[dropcap]L[/dropcap]ogan Square residents gathered over the weekend for the 53rd annual Logan Square Neighborhood Association (LSNA) Congress at Armitage Baptist Church, 2451 N. Kedzie Ave.
“For 10 years we’ve been talking about having this space for our children and families to enjoy, and on June 6, it’s finally coming,” said Delia Ramirez, director of the Latin United Community Housing Association. She was referring to The 606 park and trail system set to open next month.
Stretching between Ashland Avenue and Ridgeway at Bloomingdale Avenue, the park and trail system will include six ground-level parks, a wheel-friendly event plaza, an observatory, art installations, educational programming, and other amenities that connects the Bucktown, Wicker Park, Logan Square, and Humboldt Park neighborhoods.
“Now, all we want is to be able to stay and enjoy it. We don’t want to see people start to be forced out of the community we love,” said Ramirez. She described a recent morning where she woke up to the sight of seven for-sale signs, all on the same block down the street from her home in the area.
“I sat looking out my window, and I thought, ‘Six months from now, will I even recognize the community I live in?,'” she said.
Indeed, properties around the trail have skyrocketed in value disproportionate to other homes and apartments in the area. For example, a row of six new townhomes built near The 606 over the winter at 3565-3575 W. Wabansia being sold by Dumas & Associates Reality, Inc. start at $389,000.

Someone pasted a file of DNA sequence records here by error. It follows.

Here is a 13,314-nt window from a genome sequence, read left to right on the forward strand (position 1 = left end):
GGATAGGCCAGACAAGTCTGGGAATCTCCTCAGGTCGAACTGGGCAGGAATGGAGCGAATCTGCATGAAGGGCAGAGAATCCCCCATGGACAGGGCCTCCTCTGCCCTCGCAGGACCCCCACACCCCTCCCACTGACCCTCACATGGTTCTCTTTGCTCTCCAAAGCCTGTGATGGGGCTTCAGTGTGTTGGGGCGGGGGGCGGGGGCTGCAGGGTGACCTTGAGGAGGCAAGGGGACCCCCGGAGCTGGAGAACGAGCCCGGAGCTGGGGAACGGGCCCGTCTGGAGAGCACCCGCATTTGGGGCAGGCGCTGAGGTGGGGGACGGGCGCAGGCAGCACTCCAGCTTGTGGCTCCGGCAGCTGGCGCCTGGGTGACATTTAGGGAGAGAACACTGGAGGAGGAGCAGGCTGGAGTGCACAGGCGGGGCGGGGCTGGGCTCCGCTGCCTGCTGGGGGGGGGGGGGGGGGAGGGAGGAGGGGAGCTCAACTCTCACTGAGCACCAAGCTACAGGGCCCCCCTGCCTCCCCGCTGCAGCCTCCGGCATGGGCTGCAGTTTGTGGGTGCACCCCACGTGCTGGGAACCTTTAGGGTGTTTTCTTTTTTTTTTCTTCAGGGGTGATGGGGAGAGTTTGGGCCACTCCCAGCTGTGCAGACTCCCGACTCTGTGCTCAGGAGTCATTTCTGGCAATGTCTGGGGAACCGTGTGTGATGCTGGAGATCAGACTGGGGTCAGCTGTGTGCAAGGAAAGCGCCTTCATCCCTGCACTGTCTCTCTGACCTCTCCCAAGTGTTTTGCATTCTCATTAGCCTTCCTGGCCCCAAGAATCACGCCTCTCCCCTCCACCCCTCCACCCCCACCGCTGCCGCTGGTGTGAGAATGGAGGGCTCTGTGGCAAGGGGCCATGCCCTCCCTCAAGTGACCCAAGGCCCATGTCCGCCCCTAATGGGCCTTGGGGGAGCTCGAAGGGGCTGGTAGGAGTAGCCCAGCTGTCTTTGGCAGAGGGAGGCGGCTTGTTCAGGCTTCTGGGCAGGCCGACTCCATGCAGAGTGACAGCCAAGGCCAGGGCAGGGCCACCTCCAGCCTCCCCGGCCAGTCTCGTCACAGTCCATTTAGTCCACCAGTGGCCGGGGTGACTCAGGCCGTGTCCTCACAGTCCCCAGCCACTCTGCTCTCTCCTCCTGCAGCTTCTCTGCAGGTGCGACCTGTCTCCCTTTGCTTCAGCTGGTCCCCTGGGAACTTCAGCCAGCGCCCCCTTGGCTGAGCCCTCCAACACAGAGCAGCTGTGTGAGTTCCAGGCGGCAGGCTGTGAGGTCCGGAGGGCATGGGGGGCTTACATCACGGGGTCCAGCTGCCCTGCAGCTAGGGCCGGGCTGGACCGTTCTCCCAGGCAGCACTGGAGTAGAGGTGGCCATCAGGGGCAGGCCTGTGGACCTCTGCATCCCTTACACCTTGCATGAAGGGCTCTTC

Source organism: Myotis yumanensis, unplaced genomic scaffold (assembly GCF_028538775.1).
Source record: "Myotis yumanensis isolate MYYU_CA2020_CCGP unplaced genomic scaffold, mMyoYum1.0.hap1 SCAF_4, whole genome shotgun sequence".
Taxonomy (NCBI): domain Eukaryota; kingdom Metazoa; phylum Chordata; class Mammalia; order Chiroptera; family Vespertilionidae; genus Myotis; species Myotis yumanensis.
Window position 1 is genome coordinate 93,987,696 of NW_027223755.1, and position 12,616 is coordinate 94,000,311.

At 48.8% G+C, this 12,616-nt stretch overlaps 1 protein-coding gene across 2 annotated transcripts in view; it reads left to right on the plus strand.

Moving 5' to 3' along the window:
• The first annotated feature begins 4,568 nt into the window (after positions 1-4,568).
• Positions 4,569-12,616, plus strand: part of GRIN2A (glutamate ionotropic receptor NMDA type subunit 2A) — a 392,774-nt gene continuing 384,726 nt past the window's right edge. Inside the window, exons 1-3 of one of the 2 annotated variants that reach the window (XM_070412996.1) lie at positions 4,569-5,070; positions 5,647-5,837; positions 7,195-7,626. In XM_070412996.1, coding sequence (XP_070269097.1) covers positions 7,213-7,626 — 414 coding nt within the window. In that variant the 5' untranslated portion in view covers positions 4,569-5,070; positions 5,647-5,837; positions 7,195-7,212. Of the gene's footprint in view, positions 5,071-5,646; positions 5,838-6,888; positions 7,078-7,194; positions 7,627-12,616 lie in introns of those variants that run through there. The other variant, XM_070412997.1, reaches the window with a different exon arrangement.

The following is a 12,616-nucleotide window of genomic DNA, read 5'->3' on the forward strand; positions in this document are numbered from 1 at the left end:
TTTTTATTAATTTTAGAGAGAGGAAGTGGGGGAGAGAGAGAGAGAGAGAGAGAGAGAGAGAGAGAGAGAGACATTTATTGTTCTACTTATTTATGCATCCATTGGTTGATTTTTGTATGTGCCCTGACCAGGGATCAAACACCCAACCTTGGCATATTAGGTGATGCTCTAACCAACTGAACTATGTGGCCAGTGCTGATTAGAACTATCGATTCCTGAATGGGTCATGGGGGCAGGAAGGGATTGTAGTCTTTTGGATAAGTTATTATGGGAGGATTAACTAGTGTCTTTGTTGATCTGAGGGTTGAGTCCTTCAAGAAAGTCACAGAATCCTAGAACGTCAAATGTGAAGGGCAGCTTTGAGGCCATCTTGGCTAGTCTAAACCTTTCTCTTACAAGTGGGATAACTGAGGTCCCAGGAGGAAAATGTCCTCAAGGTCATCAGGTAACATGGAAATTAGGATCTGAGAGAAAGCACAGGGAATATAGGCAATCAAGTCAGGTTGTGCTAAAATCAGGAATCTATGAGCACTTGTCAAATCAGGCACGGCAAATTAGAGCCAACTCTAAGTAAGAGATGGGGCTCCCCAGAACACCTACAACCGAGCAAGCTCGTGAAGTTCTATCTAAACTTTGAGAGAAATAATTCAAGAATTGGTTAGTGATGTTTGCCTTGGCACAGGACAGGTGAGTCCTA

The square footage for one of these townhomes is 2,100 and each unit has three bedrooms, a garage and private deck. In contrast, the total assessed value of a 62 year old, two-story apartment building that has 1,992 square feet at 3568 W. Wabansia Ave. is $21,763, according to Cook County property records.
Cook County Commissioner Luis Arroyo Jr., State Senator Iris Martinez, Cook County Assessor Joe Berrios and other elected officials were invited by LSNA organizers to speak about these issues on Saturday where over 500 residents and community leaders were in attendance.
The LSNA’s goal is to ensure that the voices of all Logan Square residents are heard. To this end the LSNA announced a new awareness campaign that features banners with photos and stories of people impacted by rising rents and property taxes in Logan Square.
“I live eight houses away from the elevated train track where the 606 will be, and I’m already starting to see some changes. It’s going to attract a lot of people, so how can I be a part of it?,” read one banner with a family picture of Jennifer Velazquez, 20, who is an organizer for LSNA.
At the event Commissioner Arroyo, elected this year to represent Logan Square, was asked if he would support a property tax abatement program for the area around the 606. Arroyo didn’t say yes but did respond that he is “committed to working with the LSNA to make sure everyone hears your voice.”
Meanwhile Berrios asked residents to contact his office to help curb the inflating property values the Logan Square and Humboldt Park areas.
“We’re using computers to reevaluate properties in every neighborhood in the system, because we don’t have the staff to go into each house individually,” Berrios said. “If you think our appraisal is wrong for your property, it’s up to you to appeal it, and we’ll be waiting to work with you.”
To this end Berrios said residents should go cookcountyassessor.com or call 312-443-7550 to learn more about the appeal process and any property tax exemptions homeowners may qualify for.